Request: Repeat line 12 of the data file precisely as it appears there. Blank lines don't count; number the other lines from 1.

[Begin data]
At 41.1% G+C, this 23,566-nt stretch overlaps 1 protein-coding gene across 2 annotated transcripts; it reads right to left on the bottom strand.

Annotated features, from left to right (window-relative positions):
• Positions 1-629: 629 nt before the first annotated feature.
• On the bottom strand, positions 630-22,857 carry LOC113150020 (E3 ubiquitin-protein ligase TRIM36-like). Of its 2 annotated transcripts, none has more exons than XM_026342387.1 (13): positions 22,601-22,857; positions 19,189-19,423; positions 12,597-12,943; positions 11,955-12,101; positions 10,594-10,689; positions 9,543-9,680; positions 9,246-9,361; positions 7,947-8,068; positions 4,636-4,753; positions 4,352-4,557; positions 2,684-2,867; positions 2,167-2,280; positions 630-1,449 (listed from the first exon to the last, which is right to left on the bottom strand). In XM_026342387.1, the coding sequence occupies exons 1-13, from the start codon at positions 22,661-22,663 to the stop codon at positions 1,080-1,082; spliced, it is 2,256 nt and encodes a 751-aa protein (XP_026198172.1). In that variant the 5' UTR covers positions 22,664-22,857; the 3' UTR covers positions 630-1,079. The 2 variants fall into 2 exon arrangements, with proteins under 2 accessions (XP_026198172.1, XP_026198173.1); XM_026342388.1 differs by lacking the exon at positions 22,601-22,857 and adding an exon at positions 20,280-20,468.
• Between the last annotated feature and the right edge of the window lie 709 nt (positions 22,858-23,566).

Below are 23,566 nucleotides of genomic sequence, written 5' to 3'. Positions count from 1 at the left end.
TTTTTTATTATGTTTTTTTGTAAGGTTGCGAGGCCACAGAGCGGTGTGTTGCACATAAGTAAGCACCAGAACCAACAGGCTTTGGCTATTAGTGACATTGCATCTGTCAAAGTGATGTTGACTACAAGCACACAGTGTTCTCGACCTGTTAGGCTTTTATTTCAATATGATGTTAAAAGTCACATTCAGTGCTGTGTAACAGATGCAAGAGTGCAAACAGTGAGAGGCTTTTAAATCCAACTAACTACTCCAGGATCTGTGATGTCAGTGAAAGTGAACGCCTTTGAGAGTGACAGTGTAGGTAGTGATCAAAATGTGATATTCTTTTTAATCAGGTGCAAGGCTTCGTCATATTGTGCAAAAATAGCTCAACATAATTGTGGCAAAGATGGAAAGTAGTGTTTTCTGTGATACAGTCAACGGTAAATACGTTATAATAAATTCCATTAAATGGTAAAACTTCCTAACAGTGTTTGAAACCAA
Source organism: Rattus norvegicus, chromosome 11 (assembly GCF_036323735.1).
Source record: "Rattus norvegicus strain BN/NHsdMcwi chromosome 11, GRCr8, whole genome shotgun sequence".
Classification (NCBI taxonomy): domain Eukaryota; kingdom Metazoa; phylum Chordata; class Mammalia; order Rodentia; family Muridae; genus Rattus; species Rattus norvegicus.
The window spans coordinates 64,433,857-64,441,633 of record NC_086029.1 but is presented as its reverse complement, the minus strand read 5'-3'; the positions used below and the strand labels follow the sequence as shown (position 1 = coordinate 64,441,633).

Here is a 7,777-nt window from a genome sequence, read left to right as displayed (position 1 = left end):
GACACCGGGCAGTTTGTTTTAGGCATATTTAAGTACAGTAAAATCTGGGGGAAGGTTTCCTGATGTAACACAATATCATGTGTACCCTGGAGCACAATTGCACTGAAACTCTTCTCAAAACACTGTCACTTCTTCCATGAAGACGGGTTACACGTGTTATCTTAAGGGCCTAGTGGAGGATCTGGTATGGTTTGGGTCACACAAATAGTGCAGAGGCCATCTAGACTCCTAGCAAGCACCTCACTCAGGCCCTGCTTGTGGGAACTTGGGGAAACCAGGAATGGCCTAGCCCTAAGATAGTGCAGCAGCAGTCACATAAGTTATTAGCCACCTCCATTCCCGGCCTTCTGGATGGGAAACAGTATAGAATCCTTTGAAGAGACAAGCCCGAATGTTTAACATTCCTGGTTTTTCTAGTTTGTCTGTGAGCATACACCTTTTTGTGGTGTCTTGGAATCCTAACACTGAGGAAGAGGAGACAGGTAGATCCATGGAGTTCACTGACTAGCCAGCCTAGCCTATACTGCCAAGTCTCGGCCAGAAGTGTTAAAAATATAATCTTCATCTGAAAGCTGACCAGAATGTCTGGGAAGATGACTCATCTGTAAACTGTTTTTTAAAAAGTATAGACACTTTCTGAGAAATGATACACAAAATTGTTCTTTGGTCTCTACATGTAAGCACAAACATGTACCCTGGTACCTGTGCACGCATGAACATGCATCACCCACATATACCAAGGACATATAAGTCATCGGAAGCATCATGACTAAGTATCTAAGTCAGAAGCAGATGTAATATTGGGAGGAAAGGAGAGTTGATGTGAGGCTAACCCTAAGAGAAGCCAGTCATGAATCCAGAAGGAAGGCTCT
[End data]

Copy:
Here is a 7,777-nt window from a genome sequence, read left to right as displayed (position 1 = left end):